How to LOGIN to a MacBook Using the USB Serial Port and a Terminal

VT-100 Terminal Board (Geoff Graham-Peter Hizalev software/hardware design), with VGA monitor & PS-2 keyboard, logged into MacBook on USB serial port, running "top" to display most active sessions.

   Login to USB Serial Port - using a VT100 or any Terminal  -   Apr. 9, 2020
   [Updated: May 9, 2020]

   You can use a USB serial port, to LOGIN & access a MacBook. This is useful
   for testing a VT-100 serial board, and also if you want to have your
   Z-80 NorthStar computer control your MacBook "bash" session.

   You have to create a file called: serialconsole.plist
   with the text shown below.  You may need to be root on the Mac to do this.

<?xml version="1.0" encoding="UTF-8"?>
<!DOCTYPE plist PUBLIC "-//Apple//DTD PLIST 1.0/EN"">
<plist version="1.0">

   MacOSX uses these .plist files.  The are just XML parameter stuff, and
   you create "serialconsole.plist" in this directory:


   The serial port running thru the USB port on the MACbook, is called
   by the string:  cu.usbserial-AC00HEIO  
   on MCL's MACbook.  It will be a different name on a different MACbook.

   The USB driver, which creates the "cu.usbserial-AC00HEIO" device, gets
   invoked and the device gets created in "/dev" directory, when a USB
   device is plugged in.  You should be able to do a "ps -aux" (to see
   all running sessions), or do a "ls -l" of the "/dev" directory to see
   what the USB device is called on your MacBook.  Each MacBook seems to
   name the device with a different hex string.  You need to create your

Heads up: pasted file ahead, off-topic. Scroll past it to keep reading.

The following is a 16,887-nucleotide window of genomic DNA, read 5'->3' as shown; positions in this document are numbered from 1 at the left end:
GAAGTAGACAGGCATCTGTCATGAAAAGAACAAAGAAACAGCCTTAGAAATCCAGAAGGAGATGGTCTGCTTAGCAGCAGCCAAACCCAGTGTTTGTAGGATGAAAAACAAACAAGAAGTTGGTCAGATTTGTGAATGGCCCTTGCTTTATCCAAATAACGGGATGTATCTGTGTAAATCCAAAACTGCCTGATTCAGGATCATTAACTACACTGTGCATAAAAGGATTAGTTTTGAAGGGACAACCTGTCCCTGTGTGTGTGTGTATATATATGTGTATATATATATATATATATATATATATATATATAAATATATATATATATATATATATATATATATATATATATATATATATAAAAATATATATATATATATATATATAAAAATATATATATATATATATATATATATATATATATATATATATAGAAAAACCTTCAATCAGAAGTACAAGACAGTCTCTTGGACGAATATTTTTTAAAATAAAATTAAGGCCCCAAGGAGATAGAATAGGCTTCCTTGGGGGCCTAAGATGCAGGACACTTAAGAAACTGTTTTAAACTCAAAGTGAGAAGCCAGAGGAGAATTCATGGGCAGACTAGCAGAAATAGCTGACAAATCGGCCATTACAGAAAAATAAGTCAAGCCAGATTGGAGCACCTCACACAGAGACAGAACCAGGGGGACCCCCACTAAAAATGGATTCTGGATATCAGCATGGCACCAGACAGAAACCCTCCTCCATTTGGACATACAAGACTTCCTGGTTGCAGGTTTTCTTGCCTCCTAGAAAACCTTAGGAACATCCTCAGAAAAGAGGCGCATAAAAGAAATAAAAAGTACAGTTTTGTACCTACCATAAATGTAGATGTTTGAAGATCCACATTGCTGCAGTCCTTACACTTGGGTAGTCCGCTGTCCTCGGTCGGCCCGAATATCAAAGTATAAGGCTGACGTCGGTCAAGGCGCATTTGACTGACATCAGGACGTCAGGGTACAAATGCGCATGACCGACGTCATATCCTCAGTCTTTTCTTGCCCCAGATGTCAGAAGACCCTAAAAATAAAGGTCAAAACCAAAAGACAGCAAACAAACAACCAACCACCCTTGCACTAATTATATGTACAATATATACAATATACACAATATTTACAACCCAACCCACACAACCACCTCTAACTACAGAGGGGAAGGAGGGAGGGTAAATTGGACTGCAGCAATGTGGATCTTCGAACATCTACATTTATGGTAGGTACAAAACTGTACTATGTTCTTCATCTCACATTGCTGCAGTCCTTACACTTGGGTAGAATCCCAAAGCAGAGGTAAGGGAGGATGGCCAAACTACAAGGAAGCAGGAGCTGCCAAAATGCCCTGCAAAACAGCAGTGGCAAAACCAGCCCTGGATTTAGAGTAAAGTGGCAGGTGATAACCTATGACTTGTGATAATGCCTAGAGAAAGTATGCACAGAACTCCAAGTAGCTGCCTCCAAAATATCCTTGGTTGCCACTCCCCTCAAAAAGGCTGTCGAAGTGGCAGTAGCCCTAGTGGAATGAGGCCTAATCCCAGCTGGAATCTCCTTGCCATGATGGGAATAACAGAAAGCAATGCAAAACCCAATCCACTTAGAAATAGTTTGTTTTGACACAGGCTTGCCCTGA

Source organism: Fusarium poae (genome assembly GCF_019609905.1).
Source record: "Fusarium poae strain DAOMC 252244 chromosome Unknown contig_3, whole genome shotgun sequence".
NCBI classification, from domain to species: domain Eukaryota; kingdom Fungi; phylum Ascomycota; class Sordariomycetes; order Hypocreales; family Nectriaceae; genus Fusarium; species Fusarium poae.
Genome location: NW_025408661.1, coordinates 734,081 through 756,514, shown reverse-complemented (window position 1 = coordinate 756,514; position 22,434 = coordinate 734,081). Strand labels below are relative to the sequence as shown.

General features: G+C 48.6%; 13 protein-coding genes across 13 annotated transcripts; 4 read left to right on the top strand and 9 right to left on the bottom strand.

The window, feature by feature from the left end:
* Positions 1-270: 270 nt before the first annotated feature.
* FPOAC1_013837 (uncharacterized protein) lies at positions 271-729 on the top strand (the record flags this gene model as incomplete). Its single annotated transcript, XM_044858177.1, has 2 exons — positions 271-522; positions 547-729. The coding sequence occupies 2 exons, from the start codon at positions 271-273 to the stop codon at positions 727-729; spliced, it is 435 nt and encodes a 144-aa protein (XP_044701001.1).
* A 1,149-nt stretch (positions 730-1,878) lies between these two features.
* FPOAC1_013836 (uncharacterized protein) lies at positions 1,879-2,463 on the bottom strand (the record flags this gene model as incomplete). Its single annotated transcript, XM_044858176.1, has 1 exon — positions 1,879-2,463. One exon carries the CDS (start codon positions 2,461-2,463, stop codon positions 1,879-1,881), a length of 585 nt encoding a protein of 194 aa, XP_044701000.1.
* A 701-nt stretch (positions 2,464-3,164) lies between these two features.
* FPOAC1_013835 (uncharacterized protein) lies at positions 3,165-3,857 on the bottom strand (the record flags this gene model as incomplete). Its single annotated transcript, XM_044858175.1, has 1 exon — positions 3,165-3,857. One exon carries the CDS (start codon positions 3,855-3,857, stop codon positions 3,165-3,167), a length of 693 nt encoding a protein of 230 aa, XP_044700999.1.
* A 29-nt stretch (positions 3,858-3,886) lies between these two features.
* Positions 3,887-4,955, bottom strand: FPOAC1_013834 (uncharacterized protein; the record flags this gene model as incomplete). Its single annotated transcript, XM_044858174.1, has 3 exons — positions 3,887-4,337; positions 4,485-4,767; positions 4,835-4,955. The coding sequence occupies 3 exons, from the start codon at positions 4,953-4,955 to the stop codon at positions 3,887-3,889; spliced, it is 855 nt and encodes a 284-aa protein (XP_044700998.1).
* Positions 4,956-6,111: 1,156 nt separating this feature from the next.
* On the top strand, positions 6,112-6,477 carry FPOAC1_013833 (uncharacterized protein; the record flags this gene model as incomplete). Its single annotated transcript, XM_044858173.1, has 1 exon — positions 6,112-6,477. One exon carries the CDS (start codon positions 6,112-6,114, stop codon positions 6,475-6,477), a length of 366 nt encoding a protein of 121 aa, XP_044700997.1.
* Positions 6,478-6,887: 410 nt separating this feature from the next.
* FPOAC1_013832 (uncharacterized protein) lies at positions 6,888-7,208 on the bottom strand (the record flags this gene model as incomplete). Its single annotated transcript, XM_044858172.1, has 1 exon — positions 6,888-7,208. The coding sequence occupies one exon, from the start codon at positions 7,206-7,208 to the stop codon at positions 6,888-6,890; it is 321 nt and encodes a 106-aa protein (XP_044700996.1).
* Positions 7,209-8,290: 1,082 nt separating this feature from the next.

.plist file with the name for the USB port on YOUR MacBook.  

   The "serialconsole.plist" file defines an application called: serialconsole
   and that program has these arguments:

           /usr/libexec/getty  - the tty program, uses: /etc/gettytab
           vt100.115200        - the place in gettytab where baudrate, parity,
                                 and other parms get set.
           cu.usbserial-AC00HEIO  - the USB serial port, created by the FTDI
                                    drive in MacOSX  (you need to use yours!)

   The config file:  /etc/gettytab

   has the definition info for the VT100 terminal that connects to the
   USB port.  (The VT100 "Terminal" is the little Geoff Graham board, used
   by the Z80 "NorthStar" SBC (Single Board Computer)).

   Edit to "/etc/gettytab" to get VT-100 serial port access to work:

   (part of the contents of "gettytab" file are shown... )
   ( file inserted with vi command :r<filename>          )
# Parity defaults to even, but the Pc entry and all the `std' entries
# specify no parity.   The different parities are:
#     (none): same as even except -inpck instead of inpck for login.
#     ep:     getty will use raw mode (cs8 -parenb) (unless rw is set) and
#             fake parity.  login will use even parity (cs7 parenb -parodd).
#     op:     same as ep except odd parity (cs7 parenb parodd) for login.
#             op overrides ep.
#     ap:     same as ep except -inpck instead of inpck for login.
#             ap overrides op and ep.
#     np:     1. don't fake parity in getty.  The fake parity garbles
#                characters on non-terminals (like pccons) that don't
#                support parity.  It would probably better for getty not to
#                try to fake parity.  It could just use cbreak mode so as
#                not to force cs8 and let the hardware handle the parity.
#                login has to be rely on the hardware anyway.
#             2. set PASS8, giving cs8 -parenb -istrip -inpck.
#     np:ep:  same as np except inpck.
#     np:op:  same as np:ep except for parodd (but parodd is overridden).
#     np:ap:  same as np except istrip.
    :cb:ce:ck:lc:fd#1000:im=\r\nDarwin/BSD (%h) (%t)\r\n\r\n:sp#1200: